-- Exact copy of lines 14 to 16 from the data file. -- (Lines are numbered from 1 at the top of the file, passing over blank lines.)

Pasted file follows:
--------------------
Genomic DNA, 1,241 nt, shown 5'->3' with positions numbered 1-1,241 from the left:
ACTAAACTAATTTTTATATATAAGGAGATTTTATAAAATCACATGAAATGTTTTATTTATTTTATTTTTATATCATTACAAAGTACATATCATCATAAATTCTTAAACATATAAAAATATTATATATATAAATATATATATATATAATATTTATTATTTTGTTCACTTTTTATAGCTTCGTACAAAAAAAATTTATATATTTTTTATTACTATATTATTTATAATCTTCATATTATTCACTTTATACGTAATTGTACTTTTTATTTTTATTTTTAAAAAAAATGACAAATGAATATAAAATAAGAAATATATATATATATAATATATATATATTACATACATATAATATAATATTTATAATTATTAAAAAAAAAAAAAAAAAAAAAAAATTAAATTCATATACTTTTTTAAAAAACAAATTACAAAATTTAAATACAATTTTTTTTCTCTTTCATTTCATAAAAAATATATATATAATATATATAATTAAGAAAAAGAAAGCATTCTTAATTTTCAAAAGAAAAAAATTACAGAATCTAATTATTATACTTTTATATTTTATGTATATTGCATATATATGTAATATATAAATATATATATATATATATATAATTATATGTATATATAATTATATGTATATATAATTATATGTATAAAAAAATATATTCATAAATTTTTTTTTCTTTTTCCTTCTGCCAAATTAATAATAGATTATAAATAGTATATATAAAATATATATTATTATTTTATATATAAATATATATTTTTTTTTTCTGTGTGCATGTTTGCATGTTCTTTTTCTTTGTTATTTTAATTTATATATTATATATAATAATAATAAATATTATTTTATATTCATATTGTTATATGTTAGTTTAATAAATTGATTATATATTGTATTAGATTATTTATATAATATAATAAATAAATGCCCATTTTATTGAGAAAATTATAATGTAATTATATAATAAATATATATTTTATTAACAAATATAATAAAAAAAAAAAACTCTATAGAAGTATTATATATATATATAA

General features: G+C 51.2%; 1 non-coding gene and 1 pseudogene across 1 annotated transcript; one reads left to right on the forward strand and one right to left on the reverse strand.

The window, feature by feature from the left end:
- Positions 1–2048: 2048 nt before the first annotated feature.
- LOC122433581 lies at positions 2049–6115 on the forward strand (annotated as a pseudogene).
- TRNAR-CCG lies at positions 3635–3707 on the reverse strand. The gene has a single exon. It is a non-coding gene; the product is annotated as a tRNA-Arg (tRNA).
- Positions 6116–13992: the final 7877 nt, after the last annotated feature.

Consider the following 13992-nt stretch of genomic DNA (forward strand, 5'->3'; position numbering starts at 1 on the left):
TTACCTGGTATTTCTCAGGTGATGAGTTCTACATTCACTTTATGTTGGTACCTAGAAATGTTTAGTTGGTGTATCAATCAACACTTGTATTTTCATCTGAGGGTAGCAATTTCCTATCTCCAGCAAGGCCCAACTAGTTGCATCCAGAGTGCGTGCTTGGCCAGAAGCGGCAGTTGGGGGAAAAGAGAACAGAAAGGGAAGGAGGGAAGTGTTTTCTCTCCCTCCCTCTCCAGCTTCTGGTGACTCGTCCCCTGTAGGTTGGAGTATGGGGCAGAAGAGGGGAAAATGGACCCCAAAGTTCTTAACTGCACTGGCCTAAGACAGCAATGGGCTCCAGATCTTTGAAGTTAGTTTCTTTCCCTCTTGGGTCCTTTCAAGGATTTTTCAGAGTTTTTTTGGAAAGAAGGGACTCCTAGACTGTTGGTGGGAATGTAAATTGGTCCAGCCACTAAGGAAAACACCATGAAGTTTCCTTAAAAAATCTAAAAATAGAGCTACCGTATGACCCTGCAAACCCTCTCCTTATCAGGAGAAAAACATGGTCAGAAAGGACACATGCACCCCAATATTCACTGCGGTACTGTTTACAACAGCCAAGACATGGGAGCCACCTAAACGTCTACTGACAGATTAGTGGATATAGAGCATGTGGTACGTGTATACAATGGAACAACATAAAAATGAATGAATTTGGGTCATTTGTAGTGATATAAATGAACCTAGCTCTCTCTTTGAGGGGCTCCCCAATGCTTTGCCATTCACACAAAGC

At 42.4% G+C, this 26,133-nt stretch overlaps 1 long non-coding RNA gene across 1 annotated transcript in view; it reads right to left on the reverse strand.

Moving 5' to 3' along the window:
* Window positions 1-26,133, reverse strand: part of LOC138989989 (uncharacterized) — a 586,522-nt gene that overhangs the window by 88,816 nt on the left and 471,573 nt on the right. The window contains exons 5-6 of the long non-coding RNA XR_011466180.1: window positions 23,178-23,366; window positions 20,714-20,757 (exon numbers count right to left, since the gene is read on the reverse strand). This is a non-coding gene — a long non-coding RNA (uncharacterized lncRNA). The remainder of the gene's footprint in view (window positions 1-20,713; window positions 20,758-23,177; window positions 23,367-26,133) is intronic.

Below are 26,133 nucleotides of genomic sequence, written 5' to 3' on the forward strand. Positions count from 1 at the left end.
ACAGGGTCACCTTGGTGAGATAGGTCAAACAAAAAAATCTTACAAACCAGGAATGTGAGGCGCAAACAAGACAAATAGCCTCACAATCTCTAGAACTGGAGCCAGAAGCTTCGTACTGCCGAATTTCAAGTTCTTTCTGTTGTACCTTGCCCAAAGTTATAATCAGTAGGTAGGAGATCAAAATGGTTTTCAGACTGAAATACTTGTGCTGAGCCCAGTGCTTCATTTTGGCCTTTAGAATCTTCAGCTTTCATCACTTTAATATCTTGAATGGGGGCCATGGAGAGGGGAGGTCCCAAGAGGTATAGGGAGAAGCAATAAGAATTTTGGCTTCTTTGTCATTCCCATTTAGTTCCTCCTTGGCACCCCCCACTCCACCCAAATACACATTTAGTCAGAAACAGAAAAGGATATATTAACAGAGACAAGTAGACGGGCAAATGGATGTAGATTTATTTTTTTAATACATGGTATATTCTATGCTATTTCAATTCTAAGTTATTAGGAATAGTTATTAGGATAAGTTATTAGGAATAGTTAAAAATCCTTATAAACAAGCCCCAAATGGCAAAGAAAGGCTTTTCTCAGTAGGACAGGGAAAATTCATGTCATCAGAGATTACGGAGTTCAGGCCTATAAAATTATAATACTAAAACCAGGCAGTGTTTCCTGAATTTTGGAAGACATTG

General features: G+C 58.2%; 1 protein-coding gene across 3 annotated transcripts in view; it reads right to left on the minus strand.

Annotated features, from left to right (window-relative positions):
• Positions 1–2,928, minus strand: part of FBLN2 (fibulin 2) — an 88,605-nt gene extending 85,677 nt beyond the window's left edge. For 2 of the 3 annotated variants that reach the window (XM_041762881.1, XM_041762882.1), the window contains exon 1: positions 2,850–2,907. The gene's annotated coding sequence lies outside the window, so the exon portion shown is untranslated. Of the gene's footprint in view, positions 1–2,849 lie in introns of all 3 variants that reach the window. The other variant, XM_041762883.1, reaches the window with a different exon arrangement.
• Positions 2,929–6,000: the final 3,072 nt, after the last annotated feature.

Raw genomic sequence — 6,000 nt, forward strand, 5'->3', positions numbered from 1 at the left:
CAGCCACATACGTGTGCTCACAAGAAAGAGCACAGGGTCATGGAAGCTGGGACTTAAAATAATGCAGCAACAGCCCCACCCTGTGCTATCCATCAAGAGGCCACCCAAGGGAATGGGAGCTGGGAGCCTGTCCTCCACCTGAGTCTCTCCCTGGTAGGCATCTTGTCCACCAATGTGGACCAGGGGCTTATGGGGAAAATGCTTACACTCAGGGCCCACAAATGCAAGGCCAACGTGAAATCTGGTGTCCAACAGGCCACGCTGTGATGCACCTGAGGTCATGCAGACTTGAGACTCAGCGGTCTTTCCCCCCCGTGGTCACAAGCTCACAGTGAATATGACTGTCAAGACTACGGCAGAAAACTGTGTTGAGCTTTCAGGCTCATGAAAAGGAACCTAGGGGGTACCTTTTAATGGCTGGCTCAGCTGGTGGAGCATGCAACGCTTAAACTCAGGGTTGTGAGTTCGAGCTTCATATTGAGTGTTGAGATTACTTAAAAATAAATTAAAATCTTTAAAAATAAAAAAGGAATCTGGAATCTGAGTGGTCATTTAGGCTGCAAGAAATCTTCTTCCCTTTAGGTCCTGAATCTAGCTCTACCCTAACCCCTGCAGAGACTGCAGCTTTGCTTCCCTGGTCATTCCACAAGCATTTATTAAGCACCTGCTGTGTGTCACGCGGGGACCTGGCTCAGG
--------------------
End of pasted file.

Below are 26,133 nucleotides of genomic sequence, written 5' to 3' on the forward strand. Positions count from 1 at the left end.
ACAGGGTCACCTTGGTGAGATAGGTCAAACAAAAAAATCTTACAAACCAGGAATGTGAGGCGCAAACAAGACAAATAGCCTCACAATCTCTAGAACTGGAGCCAGAAGCTTCGTACTGCCGAATTTCAAGTTCTTTCTGTTGTACCTTGCCCAAAGTTATAATCAGTAGGTAGGAGATCAAAATGGTTTTCAGACTGAAATACTTGTGCTGAGCCCAGTGCTTCATTTTGGCCTTTAGAATCTTCAGCTTTCATCACTTTAATATCTTGAATGGGGGCCATGGAGAGGGGAGGTCCCAAGAGGTATAGGGAGAAGCAATAAGAATTTTGGCTTCTTTGTCATTCCCATTTAGTTCCTCCTTGGCACCCCCCACTCCACCCAAATACACATTTAGTCAGAAACAGAAAAGGATATATTAACAGAGACAAGTAGACGGGCAAATGGATGTAGATTTATTTTTTTAATACATGGTATATTCTATGCTATTTCAATTCTAAGTTATTAGGAATAGTTATTAGGATAAGTTATTAGGAATAGTTAAAAATCCTTATAAACAAGCCCCAAATGGCAAAGAAAGGCTTTTCTCAGTAGGACAGGGAAAATTCATGTCATCAGAGATTACGGAGTTCAGGCCTATAAAATTATAATACTAAAACCAGGCAGTGTTTCCTGAATTTTGGAAGACATTG

General features: G+C 58.2%; 1 protein-coding gene across 3 annotated transcripts in view; it reads right to left on the minus strand.